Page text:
This article first appeared in digitaledge Weekly, on September 14 - 20, 2015.
National carmaker Proton Holdings Bhd could enter a strategic tie-up with AB Volvo, which is based in Gothenburg, Sweden, but owned by a Chinese company, sources say.
It is understood that speculation about a tie-up has been rife since Proton chairman Tun Mahathir Mohamad was rumoured to have met the top brass at both Volvo in Sweden last week and its parent, Zhejiang Geely Holding Group Co Ltd, in China about a month ago.
Mahathir was said to have made a trip to China where he met Geely’s chairman, Li Shufu. His visit to Sweden was a half-day affair.
“What sort of form it will take or how the tie-up will pan out is anyone’s guess, but it could have far-reaching implications for both Proton and Volvo,” says an industry source.
Volvo officials in Malaysia, sources say, are in the dark about what transpired from Mahathir’s meeting with Li and the top brass in Sweden. Nevertheless, his visit to Volvo has sparked considerable excitement in the industry.
In June, Proton and its parent DRB-HICOM Bhd (fundamental: 0, valuation: 2) inked a memorandum of understanding with Suzuki to develop small compact cars in 2016. A similar partnership could be concluded with Volvo for larger cars, says another industry source.
Volvo models being assembled in Volvo’s plant in Shah Alam include the V40, S60, S80, V60, XC60 and XC90, none of which are in the small car category.
“Volvo vehicles are known for being reliable and dependable, and safety has always been its trademark. With this reputation, Proton could even use Volvo technology and come up with a small car, and it could be successful,” says an industry player.
In Malaysia, Volvo has a number of wholly owned units, namely Volvo Malaysia Sdn Bhd, Volvo Car Malaysia Sdn Bhd, Volvo Holdings (M) Sdn Bhd and Volvo Car Manufacturing Malaysia Sdn Bhd, either directly or via units such as Snita Holding BV and Volvo Car Corp.
Of these, however, only Volvo Malaysia has significant business. For its financial year ended December 2013, the company registered an after-tax profit of RM32.3 million from RM400 million in sales. As at end-December 2013, Volvo Malaysia had current assets amounting to RM256.8 million and non-current assets of RM36.1 million. On the other side of the balance sheet, it had current liabilities of RM151.7 million and no non-current liabilities.
The Volvo group’s main asset in Malaysia is the assembly plant in Shah Alam that has been operating since 1967, and has the distinction of being the first assembly plant in Malaysia.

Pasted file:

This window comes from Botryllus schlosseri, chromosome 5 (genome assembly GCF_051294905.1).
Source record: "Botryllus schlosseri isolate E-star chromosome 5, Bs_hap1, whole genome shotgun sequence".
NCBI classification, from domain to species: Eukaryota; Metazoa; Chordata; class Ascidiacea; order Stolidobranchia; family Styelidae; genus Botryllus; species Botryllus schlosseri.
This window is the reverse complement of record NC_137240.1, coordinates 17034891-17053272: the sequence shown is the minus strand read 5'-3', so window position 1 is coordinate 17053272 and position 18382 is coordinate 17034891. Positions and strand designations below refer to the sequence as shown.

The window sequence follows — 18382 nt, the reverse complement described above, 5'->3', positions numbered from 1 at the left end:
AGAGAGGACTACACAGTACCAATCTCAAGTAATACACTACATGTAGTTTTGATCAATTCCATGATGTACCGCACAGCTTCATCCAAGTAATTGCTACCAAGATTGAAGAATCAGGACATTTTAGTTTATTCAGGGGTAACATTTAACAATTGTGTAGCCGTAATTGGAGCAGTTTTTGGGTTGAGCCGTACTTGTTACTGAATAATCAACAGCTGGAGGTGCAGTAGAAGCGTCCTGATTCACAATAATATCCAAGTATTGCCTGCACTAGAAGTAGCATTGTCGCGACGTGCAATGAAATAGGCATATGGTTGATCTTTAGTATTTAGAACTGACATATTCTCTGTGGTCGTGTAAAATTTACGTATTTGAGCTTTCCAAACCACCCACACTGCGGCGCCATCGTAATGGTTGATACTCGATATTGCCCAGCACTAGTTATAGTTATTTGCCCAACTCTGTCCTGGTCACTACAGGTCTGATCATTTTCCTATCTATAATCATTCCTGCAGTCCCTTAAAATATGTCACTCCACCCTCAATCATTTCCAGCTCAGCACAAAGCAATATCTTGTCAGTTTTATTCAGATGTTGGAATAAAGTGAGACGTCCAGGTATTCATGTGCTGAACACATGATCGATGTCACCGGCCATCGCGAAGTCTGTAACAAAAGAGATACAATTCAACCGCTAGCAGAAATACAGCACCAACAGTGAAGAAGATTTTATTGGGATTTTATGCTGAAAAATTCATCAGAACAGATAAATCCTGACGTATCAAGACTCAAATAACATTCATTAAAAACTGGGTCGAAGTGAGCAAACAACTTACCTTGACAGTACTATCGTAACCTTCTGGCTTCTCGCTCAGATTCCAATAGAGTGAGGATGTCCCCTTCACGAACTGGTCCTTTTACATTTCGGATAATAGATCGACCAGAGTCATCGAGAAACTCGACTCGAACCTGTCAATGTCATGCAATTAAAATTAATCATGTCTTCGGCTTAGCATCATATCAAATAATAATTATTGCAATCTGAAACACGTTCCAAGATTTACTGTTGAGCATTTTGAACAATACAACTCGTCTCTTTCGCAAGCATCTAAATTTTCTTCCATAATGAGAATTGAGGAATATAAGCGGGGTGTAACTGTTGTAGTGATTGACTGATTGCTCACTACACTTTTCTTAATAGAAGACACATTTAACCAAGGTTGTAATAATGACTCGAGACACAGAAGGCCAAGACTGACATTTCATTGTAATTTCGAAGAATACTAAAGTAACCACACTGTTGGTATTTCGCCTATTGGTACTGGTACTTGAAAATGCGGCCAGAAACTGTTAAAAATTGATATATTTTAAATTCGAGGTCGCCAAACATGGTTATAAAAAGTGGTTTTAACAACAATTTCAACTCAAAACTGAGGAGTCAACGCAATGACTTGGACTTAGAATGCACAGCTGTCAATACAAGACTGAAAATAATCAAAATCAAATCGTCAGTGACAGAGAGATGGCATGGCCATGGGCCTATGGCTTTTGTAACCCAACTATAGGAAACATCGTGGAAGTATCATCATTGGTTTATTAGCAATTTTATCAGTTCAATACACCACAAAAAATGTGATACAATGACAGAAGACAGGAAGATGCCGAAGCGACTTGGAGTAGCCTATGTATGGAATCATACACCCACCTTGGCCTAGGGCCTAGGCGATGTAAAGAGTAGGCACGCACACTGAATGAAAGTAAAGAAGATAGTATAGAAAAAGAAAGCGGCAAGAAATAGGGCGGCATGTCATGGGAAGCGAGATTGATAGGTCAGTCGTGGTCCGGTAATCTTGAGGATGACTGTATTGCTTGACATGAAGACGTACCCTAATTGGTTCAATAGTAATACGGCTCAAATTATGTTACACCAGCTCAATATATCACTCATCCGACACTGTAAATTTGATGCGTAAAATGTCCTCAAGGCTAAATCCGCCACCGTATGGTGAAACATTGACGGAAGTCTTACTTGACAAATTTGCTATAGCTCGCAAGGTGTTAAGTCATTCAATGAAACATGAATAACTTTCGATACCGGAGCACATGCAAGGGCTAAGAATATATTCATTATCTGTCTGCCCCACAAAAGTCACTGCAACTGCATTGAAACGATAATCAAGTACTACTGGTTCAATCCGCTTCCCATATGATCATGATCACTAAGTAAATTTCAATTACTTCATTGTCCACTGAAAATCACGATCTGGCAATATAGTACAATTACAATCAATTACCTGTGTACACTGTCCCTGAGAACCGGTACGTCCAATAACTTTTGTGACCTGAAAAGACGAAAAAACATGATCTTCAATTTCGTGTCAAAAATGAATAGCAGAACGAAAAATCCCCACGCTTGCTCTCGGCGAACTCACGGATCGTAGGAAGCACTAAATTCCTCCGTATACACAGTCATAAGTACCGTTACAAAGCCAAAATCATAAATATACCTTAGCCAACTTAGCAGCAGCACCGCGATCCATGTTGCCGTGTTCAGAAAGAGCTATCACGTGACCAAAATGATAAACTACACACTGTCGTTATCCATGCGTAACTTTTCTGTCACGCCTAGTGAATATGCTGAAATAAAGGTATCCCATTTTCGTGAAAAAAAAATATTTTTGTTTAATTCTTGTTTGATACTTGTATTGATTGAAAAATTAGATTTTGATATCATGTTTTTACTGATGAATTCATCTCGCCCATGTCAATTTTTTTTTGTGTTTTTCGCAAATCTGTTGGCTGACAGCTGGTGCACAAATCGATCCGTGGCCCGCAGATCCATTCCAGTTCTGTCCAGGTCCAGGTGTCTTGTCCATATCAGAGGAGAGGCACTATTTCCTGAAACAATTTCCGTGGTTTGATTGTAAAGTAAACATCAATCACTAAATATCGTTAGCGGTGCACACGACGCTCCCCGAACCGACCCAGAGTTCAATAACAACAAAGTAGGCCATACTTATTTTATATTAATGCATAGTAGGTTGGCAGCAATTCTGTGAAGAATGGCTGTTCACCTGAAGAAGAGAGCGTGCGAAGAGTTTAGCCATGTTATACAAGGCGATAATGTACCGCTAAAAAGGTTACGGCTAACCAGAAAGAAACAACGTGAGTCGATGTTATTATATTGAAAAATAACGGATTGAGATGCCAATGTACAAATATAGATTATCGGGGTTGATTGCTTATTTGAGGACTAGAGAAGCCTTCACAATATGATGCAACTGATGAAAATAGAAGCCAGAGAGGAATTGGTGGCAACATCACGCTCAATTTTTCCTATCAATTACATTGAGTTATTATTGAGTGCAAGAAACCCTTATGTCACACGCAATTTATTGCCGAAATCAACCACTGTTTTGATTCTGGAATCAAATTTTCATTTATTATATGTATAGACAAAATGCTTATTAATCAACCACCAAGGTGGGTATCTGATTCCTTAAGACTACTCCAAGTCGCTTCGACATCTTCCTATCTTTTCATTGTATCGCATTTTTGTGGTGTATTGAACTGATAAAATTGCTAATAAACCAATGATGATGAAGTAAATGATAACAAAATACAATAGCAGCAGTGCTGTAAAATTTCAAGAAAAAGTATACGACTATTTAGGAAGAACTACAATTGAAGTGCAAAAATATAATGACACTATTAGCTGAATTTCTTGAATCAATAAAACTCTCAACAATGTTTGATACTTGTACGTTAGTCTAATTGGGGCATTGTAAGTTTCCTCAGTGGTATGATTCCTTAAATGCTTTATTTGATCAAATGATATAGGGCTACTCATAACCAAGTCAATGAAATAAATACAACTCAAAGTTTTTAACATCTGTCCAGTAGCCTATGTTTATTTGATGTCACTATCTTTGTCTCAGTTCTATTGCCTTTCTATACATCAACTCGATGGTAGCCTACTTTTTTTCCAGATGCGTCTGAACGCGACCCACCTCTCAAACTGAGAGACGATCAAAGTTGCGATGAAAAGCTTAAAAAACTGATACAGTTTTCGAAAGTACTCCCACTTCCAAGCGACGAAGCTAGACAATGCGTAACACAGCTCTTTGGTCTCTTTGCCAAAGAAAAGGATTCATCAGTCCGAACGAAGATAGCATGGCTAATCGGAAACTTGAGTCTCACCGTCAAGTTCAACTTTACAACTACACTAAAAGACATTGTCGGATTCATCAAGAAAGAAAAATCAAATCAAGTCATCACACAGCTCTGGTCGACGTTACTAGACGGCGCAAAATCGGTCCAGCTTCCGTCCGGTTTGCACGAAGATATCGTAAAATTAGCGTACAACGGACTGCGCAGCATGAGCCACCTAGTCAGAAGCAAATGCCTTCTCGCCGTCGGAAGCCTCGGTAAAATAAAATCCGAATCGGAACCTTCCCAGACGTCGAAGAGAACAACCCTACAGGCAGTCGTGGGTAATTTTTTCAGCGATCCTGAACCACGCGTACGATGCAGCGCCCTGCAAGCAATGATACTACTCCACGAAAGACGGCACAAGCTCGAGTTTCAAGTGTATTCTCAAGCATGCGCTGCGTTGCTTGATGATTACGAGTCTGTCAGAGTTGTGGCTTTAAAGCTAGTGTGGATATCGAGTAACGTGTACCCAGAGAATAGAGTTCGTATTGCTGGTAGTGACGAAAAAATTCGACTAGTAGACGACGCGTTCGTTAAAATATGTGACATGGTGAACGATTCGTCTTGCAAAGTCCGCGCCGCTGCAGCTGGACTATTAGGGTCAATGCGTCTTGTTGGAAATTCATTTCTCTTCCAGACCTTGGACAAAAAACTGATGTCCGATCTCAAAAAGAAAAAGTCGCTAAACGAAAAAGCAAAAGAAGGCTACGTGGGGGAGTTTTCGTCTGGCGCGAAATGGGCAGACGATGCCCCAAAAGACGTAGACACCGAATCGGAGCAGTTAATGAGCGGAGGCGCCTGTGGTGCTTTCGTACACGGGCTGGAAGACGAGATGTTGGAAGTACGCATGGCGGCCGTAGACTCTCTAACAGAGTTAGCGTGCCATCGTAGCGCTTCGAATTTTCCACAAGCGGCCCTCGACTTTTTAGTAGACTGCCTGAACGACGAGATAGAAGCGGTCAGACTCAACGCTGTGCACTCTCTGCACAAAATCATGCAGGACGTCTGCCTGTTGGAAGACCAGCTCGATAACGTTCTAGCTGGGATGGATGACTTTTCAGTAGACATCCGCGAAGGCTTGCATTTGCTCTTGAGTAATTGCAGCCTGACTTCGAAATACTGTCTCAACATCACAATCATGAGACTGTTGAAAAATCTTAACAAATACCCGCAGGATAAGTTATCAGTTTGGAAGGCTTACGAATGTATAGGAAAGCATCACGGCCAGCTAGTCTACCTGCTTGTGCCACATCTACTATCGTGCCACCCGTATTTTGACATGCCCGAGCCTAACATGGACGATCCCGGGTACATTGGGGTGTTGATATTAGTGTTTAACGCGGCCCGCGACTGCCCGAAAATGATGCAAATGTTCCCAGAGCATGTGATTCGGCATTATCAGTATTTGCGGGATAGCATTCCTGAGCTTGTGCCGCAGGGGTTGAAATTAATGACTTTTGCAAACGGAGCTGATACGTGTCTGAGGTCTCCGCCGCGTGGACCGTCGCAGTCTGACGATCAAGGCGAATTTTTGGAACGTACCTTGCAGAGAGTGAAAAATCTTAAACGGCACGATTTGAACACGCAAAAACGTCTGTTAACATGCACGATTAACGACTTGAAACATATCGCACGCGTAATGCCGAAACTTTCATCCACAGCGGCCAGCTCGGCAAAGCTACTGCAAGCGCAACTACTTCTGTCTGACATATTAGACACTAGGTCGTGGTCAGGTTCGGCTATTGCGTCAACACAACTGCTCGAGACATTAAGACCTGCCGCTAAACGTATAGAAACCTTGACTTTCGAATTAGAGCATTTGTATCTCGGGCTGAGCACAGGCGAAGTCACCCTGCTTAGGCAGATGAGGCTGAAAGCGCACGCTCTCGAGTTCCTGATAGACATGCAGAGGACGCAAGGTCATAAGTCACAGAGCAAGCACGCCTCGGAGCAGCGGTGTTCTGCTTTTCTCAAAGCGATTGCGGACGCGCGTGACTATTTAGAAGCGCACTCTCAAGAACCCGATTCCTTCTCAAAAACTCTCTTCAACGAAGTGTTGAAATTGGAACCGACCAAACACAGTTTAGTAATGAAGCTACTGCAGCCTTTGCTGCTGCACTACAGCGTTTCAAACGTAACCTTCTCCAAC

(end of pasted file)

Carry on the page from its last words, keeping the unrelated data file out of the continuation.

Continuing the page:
There are some indications as to what Volvo may be looking for.
In October 2012, David Stenstrom, then managing director of Volvo Car Manufacturing Malaysia, said that Volvo would operate out of Malaysia as part of its Asean strategy instead of Thailand.
Volvo’s assembly plant in Shah Alam has a maximum capacity of 10,000 units per annum, and works on two shifts per day. Last year, Volvo sold 1,210 vehicles while for the first six months of 2015, it moved 496 units.
Depending on Volvo’s Asean aspirations, part of the discussions could likely revolve around Volvo utilising Proton’s assembly plant in Tanjung Malim, which has surplus capacity.
The Tanjung Malim plant, built at a cost of RM1.8 billion, has an annual production capacity of 150,000 cars and commenced operations in late 2003. However, some models are still being built in Proton’s plant in Shah Alam, which means even less utilisation of the Tanjung Malim facility.
Over the years, Proton’s sales have shrunk significantly, dwindling from a market share of 74% in 1993, to 32% in 2006 and 21.2% in 2013. Last year, it fell further to 17.4%, with Proton accounting for 115,783 of the total industry volume (TIV) of 666,465 vehicles. For the first six months of this year, Proton sold 50,206 cars compared with the TIV of 322,184, giving it a 15.6% market share.
Proton has to address this slide in sales and market share, but whether the answer is via tie-ups with Suzuki and, possibly, Volvo remains to be seen. The national carmaker has had several partners since its inception in 1983. Its first model, the Saga, whch rolled out in 1985, was built in partnership with Mitsubishi Motor Corp. There have been other models via collaborations with PSA Peugeot Citroen of France, and more recently, Honda of Japan.
The possible tie-up with Volvo comes at a time when parent DRB-HICOM is not at its best. For its first quarter ended June 2015, DRB-HICOM suffered a net loss of RM19.7 million from RM2.9 billion in revenue.
According to DRB-HICOM’s notes which accompany its financials, the losses sprang from “lower profit contribution from certain companies in the automotive and property sectors”.
Apart from Proton, DRB-HICOM’s other auto businesses include the distribution and assembly of Mercedes, Suzuki and Honda cars and Isuzu trucks, and distribution of Audi and Mitsubishi marques.
In addition to Proton’s two plants, DRB-HICOM has eight assembly plants. Four are for motor vehicles — three at the integrated assembly complex in Pekan that can assemble up to 17,000 cars a year and a Honda plant in Melaka. The remaining four are for motorcycle assembly.
Proton’s latest financial results filed with the Companies Commission of Malaysia for the financial year ended March 2013 showed the national car maker suffering an after-tax loss of RM821.4 million from RM7.7 billion in revenue.